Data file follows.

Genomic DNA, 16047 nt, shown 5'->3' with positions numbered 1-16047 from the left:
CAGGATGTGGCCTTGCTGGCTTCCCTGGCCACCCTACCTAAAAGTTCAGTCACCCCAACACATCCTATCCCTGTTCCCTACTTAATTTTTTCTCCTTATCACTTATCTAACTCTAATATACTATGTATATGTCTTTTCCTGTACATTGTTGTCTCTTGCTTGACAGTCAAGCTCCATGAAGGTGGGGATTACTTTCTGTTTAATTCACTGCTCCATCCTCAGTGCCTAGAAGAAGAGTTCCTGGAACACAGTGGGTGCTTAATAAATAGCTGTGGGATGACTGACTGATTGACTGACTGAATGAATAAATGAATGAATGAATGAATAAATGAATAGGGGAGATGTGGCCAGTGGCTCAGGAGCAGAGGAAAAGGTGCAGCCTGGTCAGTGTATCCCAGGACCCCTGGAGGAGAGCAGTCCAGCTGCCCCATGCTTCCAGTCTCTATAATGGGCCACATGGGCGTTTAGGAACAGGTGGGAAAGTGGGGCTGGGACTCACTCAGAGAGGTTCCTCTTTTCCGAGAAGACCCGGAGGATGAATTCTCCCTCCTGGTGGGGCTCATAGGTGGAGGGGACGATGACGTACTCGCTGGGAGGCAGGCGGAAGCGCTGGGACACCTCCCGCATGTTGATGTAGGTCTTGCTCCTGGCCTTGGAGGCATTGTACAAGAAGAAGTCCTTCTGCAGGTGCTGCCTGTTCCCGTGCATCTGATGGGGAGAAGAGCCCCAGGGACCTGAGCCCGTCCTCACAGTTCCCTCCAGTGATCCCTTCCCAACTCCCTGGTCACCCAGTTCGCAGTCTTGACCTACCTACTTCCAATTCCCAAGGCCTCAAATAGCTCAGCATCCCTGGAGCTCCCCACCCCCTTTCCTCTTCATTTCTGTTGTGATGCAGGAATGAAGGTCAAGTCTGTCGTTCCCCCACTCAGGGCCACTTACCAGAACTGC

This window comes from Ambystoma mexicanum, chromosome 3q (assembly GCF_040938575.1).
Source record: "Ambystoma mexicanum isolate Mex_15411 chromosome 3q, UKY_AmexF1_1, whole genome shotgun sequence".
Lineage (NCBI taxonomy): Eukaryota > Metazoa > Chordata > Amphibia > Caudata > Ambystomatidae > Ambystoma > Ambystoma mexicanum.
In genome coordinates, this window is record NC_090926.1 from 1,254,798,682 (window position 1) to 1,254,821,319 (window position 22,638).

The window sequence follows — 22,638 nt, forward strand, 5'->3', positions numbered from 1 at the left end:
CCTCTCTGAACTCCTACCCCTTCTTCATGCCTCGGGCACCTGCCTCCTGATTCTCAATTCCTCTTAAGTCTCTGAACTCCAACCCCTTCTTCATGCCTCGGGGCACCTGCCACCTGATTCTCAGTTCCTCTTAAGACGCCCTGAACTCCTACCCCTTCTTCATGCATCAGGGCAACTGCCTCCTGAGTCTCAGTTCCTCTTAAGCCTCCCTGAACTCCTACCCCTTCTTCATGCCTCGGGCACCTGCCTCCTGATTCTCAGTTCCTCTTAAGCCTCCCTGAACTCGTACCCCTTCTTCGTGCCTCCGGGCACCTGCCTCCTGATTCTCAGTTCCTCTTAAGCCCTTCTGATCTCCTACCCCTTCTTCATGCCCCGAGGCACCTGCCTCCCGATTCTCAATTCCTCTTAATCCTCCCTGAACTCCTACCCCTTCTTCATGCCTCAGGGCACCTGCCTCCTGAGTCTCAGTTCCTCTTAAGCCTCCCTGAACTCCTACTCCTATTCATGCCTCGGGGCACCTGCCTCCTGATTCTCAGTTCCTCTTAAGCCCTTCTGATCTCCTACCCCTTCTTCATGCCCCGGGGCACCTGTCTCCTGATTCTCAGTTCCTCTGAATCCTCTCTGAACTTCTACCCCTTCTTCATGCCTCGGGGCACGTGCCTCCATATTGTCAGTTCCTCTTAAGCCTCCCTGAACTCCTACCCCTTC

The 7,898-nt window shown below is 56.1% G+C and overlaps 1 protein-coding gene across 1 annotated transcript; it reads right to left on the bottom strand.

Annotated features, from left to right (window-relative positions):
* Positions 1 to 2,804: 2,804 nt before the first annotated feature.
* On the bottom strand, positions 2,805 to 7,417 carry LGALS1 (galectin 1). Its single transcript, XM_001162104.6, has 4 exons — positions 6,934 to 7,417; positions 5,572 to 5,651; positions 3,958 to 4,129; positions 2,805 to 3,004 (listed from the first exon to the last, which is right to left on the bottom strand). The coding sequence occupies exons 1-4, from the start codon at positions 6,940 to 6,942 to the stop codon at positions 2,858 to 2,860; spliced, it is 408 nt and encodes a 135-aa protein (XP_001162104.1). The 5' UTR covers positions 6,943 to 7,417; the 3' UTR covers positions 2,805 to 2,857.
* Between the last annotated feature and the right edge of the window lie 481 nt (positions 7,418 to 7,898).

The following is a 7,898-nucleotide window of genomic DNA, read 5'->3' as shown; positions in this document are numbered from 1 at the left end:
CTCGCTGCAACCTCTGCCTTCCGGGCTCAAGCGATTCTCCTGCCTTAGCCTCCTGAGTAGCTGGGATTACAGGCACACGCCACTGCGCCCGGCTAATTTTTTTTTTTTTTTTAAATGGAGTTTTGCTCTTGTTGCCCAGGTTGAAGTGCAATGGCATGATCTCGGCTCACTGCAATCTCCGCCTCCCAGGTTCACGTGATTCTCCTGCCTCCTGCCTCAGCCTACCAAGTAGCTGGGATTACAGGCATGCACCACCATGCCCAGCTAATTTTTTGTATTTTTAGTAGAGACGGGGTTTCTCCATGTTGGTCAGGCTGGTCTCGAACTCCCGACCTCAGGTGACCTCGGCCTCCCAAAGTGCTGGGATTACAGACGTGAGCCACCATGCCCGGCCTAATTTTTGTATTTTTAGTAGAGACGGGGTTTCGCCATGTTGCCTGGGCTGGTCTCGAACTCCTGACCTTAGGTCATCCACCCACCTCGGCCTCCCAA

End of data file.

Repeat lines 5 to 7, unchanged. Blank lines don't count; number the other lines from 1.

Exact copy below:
Lineage (NCBI taxonomy): Eukaryota > Metazoa > Chordata > Amphibia > Caudata > Ambystomatidae > Ambystoma > Ambystoma mexicanum.
In genome coordinates, this window is record NC_090926.1 from 1,254,798,682 (window position 1) to 1,254,821,319 (window position 22,638).

The window sequence follows — 22,638 nt, forward strand, 5'->3', positions numbered from 1 at the left end: